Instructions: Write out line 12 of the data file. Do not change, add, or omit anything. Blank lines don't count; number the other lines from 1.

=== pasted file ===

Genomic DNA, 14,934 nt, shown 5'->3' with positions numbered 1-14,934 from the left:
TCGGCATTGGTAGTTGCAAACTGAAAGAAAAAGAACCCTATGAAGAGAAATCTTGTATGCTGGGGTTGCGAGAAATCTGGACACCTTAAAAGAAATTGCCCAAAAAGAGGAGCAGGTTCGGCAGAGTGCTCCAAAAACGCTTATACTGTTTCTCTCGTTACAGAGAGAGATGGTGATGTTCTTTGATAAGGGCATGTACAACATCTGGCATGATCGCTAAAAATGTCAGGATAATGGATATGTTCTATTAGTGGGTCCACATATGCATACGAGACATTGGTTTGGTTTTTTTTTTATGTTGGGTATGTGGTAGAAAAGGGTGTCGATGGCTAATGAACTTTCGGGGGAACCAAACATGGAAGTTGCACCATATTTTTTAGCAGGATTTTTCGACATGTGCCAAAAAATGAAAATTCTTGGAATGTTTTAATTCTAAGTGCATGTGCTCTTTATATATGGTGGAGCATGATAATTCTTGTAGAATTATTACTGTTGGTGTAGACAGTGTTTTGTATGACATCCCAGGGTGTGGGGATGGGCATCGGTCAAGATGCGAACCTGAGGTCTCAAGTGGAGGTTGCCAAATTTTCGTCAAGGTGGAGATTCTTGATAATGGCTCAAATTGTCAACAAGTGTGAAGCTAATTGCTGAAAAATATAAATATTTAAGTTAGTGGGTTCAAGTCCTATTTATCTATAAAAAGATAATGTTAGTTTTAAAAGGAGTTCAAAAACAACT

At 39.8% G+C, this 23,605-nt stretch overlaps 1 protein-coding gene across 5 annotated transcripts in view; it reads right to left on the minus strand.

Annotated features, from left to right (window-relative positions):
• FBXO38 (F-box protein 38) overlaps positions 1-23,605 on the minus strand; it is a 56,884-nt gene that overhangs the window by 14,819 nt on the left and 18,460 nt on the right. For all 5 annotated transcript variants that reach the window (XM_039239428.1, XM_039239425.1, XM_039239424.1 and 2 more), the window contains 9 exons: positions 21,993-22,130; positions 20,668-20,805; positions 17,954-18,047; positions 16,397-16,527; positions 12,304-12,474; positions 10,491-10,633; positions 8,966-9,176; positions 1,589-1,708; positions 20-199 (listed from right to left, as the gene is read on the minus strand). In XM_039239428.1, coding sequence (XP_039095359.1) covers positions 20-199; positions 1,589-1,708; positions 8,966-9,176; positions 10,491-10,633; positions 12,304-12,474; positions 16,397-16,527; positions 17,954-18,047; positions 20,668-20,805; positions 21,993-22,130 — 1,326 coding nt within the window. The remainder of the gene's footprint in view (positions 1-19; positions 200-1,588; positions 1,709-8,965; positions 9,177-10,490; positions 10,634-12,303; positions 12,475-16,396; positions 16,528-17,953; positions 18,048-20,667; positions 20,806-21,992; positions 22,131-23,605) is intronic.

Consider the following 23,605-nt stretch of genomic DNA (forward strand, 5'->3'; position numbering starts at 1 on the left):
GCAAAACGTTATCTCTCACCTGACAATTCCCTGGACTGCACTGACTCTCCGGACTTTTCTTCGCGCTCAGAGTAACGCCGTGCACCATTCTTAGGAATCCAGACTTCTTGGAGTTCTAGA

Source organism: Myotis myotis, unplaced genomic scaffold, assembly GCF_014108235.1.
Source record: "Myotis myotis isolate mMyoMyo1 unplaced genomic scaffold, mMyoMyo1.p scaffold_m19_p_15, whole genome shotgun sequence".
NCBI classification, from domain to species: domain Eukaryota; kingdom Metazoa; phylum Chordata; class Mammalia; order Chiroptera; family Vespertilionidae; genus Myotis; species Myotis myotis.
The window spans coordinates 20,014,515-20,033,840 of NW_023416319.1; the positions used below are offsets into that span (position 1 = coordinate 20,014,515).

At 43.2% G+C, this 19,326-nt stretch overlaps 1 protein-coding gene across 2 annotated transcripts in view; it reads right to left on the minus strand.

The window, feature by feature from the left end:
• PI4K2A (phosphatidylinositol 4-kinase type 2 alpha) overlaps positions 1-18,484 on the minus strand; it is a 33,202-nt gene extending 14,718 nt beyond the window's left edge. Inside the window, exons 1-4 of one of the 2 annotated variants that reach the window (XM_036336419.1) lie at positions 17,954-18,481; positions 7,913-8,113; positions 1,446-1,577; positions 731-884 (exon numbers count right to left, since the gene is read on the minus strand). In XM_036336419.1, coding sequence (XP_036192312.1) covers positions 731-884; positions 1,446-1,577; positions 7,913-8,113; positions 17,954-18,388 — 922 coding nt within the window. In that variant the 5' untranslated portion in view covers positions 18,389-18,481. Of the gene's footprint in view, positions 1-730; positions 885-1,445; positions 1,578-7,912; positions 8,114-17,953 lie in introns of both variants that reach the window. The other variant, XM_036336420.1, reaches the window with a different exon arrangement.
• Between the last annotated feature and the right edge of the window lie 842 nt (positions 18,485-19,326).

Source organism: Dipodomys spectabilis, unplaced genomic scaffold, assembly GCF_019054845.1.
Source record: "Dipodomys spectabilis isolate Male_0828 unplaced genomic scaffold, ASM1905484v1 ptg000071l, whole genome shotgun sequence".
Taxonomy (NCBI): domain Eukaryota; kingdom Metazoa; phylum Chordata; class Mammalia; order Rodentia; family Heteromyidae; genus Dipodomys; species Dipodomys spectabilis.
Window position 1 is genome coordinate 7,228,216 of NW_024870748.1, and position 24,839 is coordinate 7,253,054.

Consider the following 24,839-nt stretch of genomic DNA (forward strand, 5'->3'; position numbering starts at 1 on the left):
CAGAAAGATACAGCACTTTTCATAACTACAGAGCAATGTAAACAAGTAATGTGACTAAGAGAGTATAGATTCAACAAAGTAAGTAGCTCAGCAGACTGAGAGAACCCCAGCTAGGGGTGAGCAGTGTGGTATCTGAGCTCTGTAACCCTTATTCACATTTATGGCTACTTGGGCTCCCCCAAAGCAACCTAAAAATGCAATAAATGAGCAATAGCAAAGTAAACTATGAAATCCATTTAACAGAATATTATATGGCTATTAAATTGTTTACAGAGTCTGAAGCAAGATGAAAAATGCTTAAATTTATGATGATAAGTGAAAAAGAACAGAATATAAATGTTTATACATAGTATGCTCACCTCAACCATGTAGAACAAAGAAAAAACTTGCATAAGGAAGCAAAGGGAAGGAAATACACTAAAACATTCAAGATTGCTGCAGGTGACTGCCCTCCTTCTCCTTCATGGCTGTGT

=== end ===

At 43.2% G+C, this 19,326-nt stretch overlaps 1 protein-coding gene across 2 annotated transcripts in view; it reads right to left on the minus strand.